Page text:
Lawyers fight Quebec in court over plan to scrap 18,000 immigration applications
A decision on the case is expected next week
Quebec immigration lawyers made their case Friday to overturn the province's decision to cancel thousands of immigration applications, saying the policy has left thousands of people "very devastated, very surprised and very shocked."
The Coalition Avenir Québec government announced earlier this month it is discarding 18,139 unprocessed files from skilled workers, the immigration program managed by the province, as part of sweeping changes to the way it takes in newcomers.
An association of immigration lawyers, known by its French acronym AQAADI, is seeking an injunction.
After a full day of arguments at the Montreal courthouse, Quebec Superior Court Justice Frédéric Bachand said he would make a decision in the next week.
The AQAADI argues the provincial government must respect the existing rules — and continue processing applications — until the proposed reforms are passed into law.
"For a week or more now, we've had hundreds of messages from people all around the world," Guillaume Cliche-Rivard, the association's president, told reporters at the Montreal courthouse.
"It's very devastating for these people, and what we're asking is for the government to do their job on the basis of the law now."
The CAQ says applicants will be able to reapply under the new system and be refunded the cost of their application.
Quebec Immigration Minister Simon Jolin-Barrette outlined the reforms in Bill 9, tabled on Feb. 7 at the province's National Assembly.
Jolin-Barrette has said the new approach would better match applicants to the needs of the labour market, emphasize French-language skills and adhere to Quebec values.
Ho Sung Kim, another lawyer with the AQAADI, called the government's decision to throw out the old applications "irresponsible" and said it will leave thousands of families in limbo.
"It's not just the numbers and stats," he said outside the courtroom. "It's not just the paperwork. There are people behind that who have been [devoting] their lives to immigrate to Quebec."
The court challenge was filed on behalf of Seeun Park, a trained nurse from South Korea who has applied to settle in Quebec as a skilled worker.
The AQAADI presented three additional affidavits detailing the consequences the policy has had on other prospective immigrants, some of whom have been waiting to come to Quebec for more than a decade.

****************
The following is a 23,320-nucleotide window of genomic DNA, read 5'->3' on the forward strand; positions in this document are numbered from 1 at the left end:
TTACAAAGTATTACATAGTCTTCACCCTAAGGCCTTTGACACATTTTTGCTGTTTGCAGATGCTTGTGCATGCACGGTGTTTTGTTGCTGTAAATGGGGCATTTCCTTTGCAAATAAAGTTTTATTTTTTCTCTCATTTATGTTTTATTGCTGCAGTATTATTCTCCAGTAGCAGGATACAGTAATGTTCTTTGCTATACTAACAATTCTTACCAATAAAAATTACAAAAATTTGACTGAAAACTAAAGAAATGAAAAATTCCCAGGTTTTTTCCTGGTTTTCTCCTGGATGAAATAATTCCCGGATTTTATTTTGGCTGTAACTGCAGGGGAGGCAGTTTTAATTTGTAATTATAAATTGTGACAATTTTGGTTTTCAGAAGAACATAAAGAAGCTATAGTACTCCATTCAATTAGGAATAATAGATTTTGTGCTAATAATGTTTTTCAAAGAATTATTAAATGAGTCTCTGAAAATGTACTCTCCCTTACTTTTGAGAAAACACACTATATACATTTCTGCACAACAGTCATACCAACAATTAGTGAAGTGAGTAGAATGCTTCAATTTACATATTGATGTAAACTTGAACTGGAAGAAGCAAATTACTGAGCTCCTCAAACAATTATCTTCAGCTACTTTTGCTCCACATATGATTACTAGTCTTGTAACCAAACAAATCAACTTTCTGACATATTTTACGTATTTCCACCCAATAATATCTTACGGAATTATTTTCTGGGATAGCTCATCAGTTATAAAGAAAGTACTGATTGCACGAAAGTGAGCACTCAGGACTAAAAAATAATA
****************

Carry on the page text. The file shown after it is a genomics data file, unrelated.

Prospective immigrants, including Park, have already received a notice saying their applications will no longer be processed.
Lawyers for the province argued the reforms were put in place by a democratically elected government and that the decision to throw out the applications and come up with a more efficient system is within the rights of the immigration minister.
Plan derided as 'cavalier'
A number of groups, including unions, business groups and the Canadian Bar Association, have lined up against the CAQ's plan.
The CSQ labour federation, which represents 200,000 workers, issued a statement Thursday calling the CAQ's decision "cavalier" and "heartbreaking."
The Conseil du Patronat, which represents Quebec's biggest businesses, said it "undermines Quebec's credibility on the international scene and reinforces cynicism about our immigration system."
The Quebec chapter of the Canadian Bar Association sent a letter to Jolin-Barrette, saying it considers the move illegal.It said cancelling the applications "tarnishes Quebec's image among the applicants it seeks to attract."
Jolin-Barrette declined to comment on the bar association letter and said the government will defend itself in court.
The CAQ's promises to cut the number of immigrants and introduce a values test for new arrivals were key to their election campaign last fall.
The government tabled a plan last December to reduce the number of immigrants Quebec accepts this year to 40,000, down from more than 50,000 last year.
The immigration cuts have raised concerns from businesses already facing a labour shortage.
Quebec's unemployment rate reached a historic low of 6.1 per cent last year.
With files from Steve Rukavina and Sudha Krishnan